I still felt shaken and sorrowful.  Knowing what to do and being prepared take the edge off of what I realize is the underlying anxiety.  As the week progressed I also realized that I don't feel safe at work and that I am mourning the loss of that sense of safety and the illusion of control as much as I am mourning the loss of 28 lives. 

And coming upon these realizations I came to re-learn the benefit of having a brain filled with hymns and choir anthems.  It is these that my heart sings as I struggle with grief, with anxiety, and to learn to live with the loss of a sense of safety at work.  It is the connection of music, praise, and worship that leads me to turn to my Lord with my grief, my fear, and my anxiety.  I pray for wisdom from God our Father to teach from a place of confidence that He is my safety.  I pray for comfort and release from my anxiety from the Holy Spirit, and to have renewed in me the peace that passes understanding.

From this strong connection to God I can learn to let go of anxiety and fear.  Elementary schools may now be targets but I can have safety, peace, and assurance.  My faith won't prevent an incident at work but it will heal my heart, broken over this tragedy, and my faith will anchor my soul and my emotions so that I can work, even in a public school, to give God glory. 

Other random thoughts:

How proud I am of the teachers those who lived and those who died caring for their students.  I am confident that it is in the nature of most educators to do the same should the need arise.  We cannot shrink from talking about what to do and how to be prepared.   Planning helps us react in the best ways to keep our young charges safe.

I mentioned at the very beginning the lost lives of the mother and the son.  Sadly, these too, could have been my people, one of my families.   I have had those young children that I wonder what havoc they will wreak when they are grown as they seem to have no internal control or compass.  A friend who teaches Kindergarten wondered in a Facebook post, when will what teachers see and report be taken seriously when it comes to early mental health and early identification of children in trouble.  We can point to those children who could end up as the young man whose mind and understanding twisted so that he became capable of such violence. 

And I worry, sometimes, for the future of my language disabled preschoolers.  What will happen to them along the way to keep them whole and healthy and how can all of us, educators and parents, work so that the fragile and disabled, whether of thinking, of language, of physical limitations, or of the mentally ill, are protected and supported.   It's not a problem I can solve but I can look for opportunities to advocate for the best education and support that we can provide for the children who are with me today.  

Sunday, October 7, 2012

Choir Retreat

We had a marvelous weekend at our annual choir retreat at ECCO.  The theme was hymns and several choir members shared devotions based on hymns that were favorites or personally meaningful.  Good singing, good fellowship, good food, great location.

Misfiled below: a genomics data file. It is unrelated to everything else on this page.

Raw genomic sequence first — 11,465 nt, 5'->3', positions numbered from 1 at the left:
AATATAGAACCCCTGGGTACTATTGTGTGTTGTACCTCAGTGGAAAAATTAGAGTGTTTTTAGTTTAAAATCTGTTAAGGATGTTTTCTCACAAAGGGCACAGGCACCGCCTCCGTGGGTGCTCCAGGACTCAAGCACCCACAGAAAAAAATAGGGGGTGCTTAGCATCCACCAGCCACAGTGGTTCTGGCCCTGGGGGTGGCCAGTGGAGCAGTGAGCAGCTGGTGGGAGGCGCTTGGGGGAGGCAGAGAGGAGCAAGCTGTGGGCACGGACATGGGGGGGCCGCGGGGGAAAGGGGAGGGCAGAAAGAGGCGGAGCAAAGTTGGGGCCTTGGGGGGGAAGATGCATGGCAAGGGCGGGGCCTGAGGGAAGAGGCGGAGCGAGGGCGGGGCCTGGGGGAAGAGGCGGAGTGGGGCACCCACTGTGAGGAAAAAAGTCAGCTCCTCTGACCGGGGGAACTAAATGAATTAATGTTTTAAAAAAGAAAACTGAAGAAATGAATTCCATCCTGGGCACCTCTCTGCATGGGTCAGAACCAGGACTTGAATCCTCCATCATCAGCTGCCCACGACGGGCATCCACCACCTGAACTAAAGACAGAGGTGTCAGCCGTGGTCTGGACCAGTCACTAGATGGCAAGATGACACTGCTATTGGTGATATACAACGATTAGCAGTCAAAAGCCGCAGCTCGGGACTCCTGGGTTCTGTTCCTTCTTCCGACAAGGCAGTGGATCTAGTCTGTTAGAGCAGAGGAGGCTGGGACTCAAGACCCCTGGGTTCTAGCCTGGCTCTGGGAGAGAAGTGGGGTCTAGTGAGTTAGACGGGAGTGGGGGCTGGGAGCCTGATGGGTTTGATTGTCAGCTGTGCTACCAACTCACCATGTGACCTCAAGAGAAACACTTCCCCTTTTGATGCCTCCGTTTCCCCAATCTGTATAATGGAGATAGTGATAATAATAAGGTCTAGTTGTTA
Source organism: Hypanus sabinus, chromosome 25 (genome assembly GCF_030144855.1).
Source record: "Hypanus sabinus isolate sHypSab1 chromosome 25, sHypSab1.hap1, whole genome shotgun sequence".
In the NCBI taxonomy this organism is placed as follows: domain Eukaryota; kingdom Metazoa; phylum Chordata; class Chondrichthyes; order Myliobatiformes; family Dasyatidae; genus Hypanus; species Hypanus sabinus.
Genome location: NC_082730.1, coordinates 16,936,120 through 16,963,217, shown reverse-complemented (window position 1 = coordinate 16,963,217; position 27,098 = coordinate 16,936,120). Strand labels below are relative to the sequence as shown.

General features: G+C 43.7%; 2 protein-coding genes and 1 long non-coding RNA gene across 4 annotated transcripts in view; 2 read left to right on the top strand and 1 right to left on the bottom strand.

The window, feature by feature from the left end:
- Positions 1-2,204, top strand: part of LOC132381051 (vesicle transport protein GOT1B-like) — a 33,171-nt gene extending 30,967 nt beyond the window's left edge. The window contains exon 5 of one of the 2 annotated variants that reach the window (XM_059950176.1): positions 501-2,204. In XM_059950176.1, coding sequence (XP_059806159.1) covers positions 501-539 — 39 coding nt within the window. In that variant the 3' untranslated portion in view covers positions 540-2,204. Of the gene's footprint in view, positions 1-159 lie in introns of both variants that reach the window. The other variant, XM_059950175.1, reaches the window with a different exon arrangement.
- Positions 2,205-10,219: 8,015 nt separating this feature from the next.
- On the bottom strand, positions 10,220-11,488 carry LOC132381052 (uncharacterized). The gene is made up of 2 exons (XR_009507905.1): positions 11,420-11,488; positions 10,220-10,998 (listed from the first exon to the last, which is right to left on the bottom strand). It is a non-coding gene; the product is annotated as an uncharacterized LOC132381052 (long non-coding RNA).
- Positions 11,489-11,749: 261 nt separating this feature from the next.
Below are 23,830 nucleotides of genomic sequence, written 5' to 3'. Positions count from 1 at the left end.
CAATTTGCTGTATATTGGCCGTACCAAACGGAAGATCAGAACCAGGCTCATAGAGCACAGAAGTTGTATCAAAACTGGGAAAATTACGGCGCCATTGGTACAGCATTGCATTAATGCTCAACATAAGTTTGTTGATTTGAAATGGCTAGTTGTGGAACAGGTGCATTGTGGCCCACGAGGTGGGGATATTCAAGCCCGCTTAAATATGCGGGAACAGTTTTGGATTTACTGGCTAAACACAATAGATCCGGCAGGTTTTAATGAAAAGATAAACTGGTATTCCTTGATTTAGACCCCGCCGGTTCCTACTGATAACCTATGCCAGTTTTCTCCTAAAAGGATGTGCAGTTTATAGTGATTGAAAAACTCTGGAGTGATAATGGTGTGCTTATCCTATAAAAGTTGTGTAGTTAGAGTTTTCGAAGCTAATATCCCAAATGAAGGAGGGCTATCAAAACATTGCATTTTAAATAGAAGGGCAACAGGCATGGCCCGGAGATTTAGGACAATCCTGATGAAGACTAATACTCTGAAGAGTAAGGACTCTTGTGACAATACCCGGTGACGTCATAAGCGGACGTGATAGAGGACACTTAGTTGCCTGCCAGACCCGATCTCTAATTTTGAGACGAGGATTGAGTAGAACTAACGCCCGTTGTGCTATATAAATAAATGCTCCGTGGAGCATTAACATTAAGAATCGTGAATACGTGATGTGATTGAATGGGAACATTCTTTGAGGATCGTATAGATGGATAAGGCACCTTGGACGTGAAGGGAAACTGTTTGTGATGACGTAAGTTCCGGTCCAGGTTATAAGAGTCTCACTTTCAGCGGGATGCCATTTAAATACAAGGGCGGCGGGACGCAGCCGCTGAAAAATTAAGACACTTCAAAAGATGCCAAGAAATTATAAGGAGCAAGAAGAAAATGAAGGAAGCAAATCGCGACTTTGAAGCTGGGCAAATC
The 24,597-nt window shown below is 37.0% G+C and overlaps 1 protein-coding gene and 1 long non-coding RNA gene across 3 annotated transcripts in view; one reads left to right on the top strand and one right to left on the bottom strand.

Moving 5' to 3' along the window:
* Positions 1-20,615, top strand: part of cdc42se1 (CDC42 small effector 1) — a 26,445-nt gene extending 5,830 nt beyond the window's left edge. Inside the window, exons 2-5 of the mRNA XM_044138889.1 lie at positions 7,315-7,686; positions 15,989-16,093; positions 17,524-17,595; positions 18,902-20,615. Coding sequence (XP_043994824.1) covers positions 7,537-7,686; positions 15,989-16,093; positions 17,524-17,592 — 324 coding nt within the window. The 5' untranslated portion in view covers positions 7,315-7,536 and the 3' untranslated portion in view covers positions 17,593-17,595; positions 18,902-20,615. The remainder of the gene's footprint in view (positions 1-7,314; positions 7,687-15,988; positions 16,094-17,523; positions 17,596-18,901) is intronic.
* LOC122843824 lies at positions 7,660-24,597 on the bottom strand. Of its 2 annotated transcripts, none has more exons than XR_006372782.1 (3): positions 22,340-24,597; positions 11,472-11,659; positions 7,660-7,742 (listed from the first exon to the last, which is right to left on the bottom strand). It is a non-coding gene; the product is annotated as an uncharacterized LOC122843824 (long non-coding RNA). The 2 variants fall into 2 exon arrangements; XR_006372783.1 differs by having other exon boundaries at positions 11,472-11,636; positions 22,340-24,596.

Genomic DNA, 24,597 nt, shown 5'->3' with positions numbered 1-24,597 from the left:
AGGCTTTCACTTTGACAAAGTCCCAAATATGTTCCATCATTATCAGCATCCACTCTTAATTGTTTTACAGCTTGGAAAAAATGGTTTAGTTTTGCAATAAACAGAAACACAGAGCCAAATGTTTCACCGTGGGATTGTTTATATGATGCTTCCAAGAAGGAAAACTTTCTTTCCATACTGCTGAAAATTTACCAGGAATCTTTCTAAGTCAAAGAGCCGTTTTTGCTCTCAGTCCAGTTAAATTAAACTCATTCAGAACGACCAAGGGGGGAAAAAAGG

I enjoyed a nature walk before breakfast Saturday and a prayer walk during our individual worship time on Sunday morning.

Leaving Bakersfield

 Saturday morning walk

 Sunday morning just before worship

During my prayer and worship walk.
The retreat center has a little path with the 
Station of the Cross.  This is right at 
the beginning.

It was a different kind of praying to stop 
at each of the stations and ponder over each
step of Jesus' journey to the cross.

At each station I was reminded of different groups
of people.  It was a very rich intercessory 

Friday, September 21, 2012

One month of school

It feels like so much longer but the kids started on August 20th.  One month ago.   It's been emotionally rough because I have so many children.  By Tuesday #23 and #24 will have started.  I don't know when it became acceptable to have such large class sizes.  The PTB want to cap my classes at 16 each.  That's 32 little preschool peoples to work with total.  16 kids/day in a special ed. class of any kind is too many!

Well, it is what it is.  I've written a letter of protest and made a chart to show why I can't meet the needs of 16/day and 32 total.   In my opinion we're treading on thin ice with meeting our legal obligations but district is at fault, not me.  It is what it is. 

On the good side of work-my kids are fabulous!  The kids in the four year old class play so well together.  We worked so hard last year to create a peaceful classroom and it's showing this year.  The three year olds are starting, just starting, to play with each other for little bits of time.  Mostly it's just sharing the same materials while playing which is perfectly developmentally appropriate. 

This crop of kids is also showing how imaginative they can be.  Wednesday I knocked a basket of crayons off of my table.  The boy I was working with says to me, "I get 'em for you.  You not helping me."  He proceeded to pretend that he was snorkling, diving under the table to get to the crayons.  He'd pick up 3 or 4 and then come up for air and dive back down again.   When he was all finished he exclaimed, "Whew, no sharks." 

This little guy and a half dozen others are on their way out of my program this fall.  It's sad to turn things over to someone else but exciting that they don't need us anymore. 

Friday, September 7, 2012

Recent reading

I just finished Dr. Luke's Assistant by David A. Todd this week.   It's a fictionalized account of how the book of Luke might have come to be written from the perspective of Luke's assistant Augustus.

The story chronicles 3 years of time about 30 years after the death and resurrection of Christ.  Augustus is a Jew but from a family that has embraced Roman ways.  His journey of faith, as well as the triumphs and trials of research and writing during that time period kept my interest throughout the book.   Luke and Augustus traveled and researched as much of Jesus' life as they could starting in Bethlehem and interviewing people who would have been alive and witnessed the events of Jesus' life.

It was interesting to read how early Christians and Christian congregations didn't have the gospels of Mark and Matthew unless someone knew someone with a copy and then not unless they could find someone who could read and write accurately and knew how to check for errors in copying.  This was exactly Augustus' work and why Luke hired him.  (in the story)